One of the things that is common when studying for a security certification exam, doing research or just doing general IT tasks may be downloading a virtual machine and running it on a host system. I’m sure that this works out fine most of the time. But what if you are doing something a little more risky such as detonating malware for research purposes, or downloading a virtual machine from vulnhub to help learn offensive security? Or maybe you just are a little paranoid and don’t trust a VM you haven’t set up yourself. I’m constantly surprised at the lack of understanding around virtual machine networking, and that people are willing to download and run untrusted virtual machines with network access to the host system and/or the wider internal network that the host is connected to, without taking necessary precautions.
In this post we will first discuss the different types of networking used by virtual machines as well as some of the security implications, we will then set up a locked down network that we can spin a virtual machine up on without the guest being able to access the host or the host being able to access the guest.
Types of Virtual Networking
This is the most commonly used type of networking. It allows a virtual machine guest to access any listening services on the host, but also potentially any computer on the internal network that the host is connected to. For our objectives this is the least desirable configuration.
This is probably the second most common type of networking. Like bridged it allows a virtual machine guest to access any listening service on the host but also potentially any computer on the internal network that the host is connected to. The only difference is that those other computers can’t access the guest VM(though the VM host can). This is a kind of segmentation, but it is not the kind we are looking for.
This is not a commonly used type of virtual machine networking. This configuration segments the guest from the network and vice-versa, however the guest can access the host and vice-versa. Because of this, it is not the solution we are looking for.
This configuration completely segments the host and guest, and only lets guests that are attached to this virtual network communicate with each other. This is the setting that we want, as any of the hosts open services will not be accessible to the guest.
Getting Started with VirtualBox Internal Networking
The first step is to open the virtual machines settings and go to the Network section of the settings. Then select “Internal Network” from the drop-down. Click OK.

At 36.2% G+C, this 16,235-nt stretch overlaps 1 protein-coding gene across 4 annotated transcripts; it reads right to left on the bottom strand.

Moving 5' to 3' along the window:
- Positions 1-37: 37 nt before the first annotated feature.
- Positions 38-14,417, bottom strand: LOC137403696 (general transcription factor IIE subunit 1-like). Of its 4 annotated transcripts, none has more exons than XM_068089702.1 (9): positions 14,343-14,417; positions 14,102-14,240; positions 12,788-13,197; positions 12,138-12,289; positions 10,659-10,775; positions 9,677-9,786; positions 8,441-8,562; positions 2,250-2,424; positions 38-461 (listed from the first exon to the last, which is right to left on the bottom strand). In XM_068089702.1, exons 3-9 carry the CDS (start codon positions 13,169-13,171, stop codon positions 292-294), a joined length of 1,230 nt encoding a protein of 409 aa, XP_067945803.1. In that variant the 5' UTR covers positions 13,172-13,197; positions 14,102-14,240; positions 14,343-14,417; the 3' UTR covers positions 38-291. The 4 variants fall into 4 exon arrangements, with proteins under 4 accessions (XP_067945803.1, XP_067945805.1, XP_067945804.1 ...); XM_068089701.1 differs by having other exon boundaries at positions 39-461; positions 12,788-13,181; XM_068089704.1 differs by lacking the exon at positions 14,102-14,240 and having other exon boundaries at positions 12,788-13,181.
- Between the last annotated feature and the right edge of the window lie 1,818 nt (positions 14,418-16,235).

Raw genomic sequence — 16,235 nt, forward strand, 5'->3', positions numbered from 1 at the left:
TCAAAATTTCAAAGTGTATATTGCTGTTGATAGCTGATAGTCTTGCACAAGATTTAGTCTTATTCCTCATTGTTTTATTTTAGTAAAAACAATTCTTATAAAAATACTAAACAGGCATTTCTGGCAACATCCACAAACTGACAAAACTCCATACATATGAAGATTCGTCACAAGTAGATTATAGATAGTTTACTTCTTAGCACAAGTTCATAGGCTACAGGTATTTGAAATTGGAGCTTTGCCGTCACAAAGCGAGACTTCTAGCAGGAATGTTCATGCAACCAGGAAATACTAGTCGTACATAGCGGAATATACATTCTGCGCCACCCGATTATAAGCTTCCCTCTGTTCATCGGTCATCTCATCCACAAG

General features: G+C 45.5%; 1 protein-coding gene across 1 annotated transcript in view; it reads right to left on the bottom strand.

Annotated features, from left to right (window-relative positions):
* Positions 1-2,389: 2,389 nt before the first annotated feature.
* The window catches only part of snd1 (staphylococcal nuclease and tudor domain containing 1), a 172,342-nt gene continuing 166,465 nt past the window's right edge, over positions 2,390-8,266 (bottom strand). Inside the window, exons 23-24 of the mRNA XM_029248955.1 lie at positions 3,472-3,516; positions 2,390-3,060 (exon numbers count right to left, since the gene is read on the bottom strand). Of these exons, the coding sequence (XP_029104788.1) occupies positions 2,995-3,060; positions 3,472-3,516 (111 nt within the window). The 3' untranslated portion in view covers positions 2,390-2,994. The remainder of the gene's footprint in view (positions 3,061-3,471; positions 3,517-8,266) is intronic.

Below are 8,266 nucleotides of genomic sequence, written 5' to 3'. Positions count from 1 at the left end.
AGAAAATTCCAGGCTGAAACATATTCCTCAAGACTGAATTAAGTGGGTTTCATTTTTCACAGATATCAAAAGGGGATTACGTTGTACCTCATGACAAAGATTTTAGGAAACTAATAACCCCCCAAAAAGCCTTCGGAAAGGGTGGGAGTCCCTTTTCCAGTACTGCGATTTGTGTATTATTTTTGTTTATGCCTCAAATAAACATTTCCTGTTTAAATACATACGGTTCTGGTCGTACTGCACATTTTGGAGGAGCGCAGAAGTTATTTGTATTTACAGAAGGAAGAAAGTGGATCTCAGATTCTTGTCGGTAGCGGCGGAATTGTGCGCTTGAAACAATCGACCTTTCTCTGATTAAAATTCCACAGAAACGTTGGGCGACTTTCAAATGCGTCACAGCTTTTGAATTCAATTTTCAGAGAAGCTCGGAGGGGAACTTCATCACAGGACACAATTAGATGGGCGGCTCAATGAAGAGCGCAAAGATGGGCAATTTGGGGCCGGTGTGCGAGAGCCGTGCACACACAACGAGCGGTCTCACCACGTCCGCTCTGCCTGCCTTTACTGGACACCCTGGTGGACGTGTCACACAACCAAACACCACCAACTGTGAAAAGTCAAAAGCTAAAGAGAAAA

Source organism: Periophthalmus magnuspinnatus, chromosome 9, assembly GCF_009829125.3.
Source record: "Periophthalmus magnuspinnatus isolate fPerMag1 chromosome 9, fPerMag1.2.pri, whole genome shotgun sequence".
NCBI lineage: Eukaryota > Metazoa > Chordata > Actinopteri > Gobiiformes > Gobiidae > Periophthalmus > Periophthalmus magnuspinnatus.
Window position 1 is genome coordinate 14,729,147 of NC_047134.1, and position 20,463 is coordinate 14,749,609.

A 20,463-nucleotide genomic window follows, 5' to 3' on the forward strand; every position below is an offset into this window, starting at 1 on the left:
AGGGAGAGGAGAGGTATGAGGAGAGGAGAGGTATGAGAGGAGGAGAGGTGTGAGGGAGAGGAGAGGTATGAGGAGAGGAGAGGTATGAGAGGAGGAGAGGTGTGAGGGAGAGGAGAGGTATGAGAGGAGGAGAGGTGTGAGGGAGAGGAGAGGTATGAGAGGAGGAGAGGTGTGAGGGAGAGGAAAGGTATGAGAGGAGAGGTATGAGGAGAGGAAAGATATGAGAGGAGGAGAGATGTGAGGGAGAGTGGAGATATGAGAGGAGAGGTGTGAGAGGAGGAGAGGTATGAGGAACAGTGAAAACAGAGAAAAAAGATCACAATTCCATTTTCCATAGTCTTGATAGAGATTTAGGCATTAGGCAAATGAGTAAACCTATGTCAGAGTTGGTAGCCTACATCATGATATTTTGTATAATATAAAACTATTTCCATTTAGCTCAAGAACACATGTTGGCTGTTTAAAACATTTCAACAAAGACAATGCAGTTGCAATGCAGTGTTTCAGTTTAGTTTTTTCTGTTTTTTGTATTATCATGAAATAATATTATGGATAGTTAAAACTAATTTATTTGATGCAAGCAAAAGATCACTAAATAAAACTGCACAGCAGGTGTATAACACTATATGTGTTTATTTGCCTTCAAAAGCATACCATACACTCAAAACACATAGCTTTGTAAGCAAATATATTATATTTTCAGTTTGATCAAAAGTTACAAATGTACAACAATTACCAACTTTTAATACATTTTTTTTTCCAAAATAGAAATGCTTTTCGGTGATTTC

You may think “I’m done right?”. Well probably not. One of the things that is weird about Internal Networking in VirtualBox is that it doesn’t do DHCP by default. In fact there is not currently a way to configure it via a GUI(unlike other host-only which can). To make sure that the guests that are attached to this network get an IP we are going to use VBoxManage(the CLI configuration tool for VirtualBox) to give our internal network a DHCP server. Do that with the following command.
VBoxManage dhcpserver add --netname intnet --ip 10.10.10.1 --netmask 255.255.255.0 --lowerip 10.10.10.2 --upperip 10.10.10.20 --enable
To explain what is going on here the “–netname” is the name of our internal network as configured above in the machine’s settings, in this case “intnet”. “–ip” is the starting IP of the range. “–netmask” determines the size of the range of potential IPs. The “–lowerip” and “–uperip” are the first and last IPs that will be handed out by our DHCP server on this internal network.
Once this is done you may need to cycle the network stack within the VM or restart it for it to get an IP.
Adding Internet and Network Access to a Trusted VM
What about if you put another virtual machine on this internal network to poke at the untrusted VM with and you want it to have some level of internet access to download updates or tools?
Simply connect “Adapter 1” to the internal network (if you haven’t already):
Then enable and connect “Adapter 2” to a NAT network or a Bridged network.
This configuration should allow this second more trusted VM to access the Internet over the NAT’d network and access the untrusted VM via the IP handed out on the 10.10.10.x network.
I hope this has helped you learn more about virtualization and network segmentation of virtual machines. Leave us a comment with any questions you may have or tutorials and content you would like to see. Thanks for stopping by and take a look at our other articles!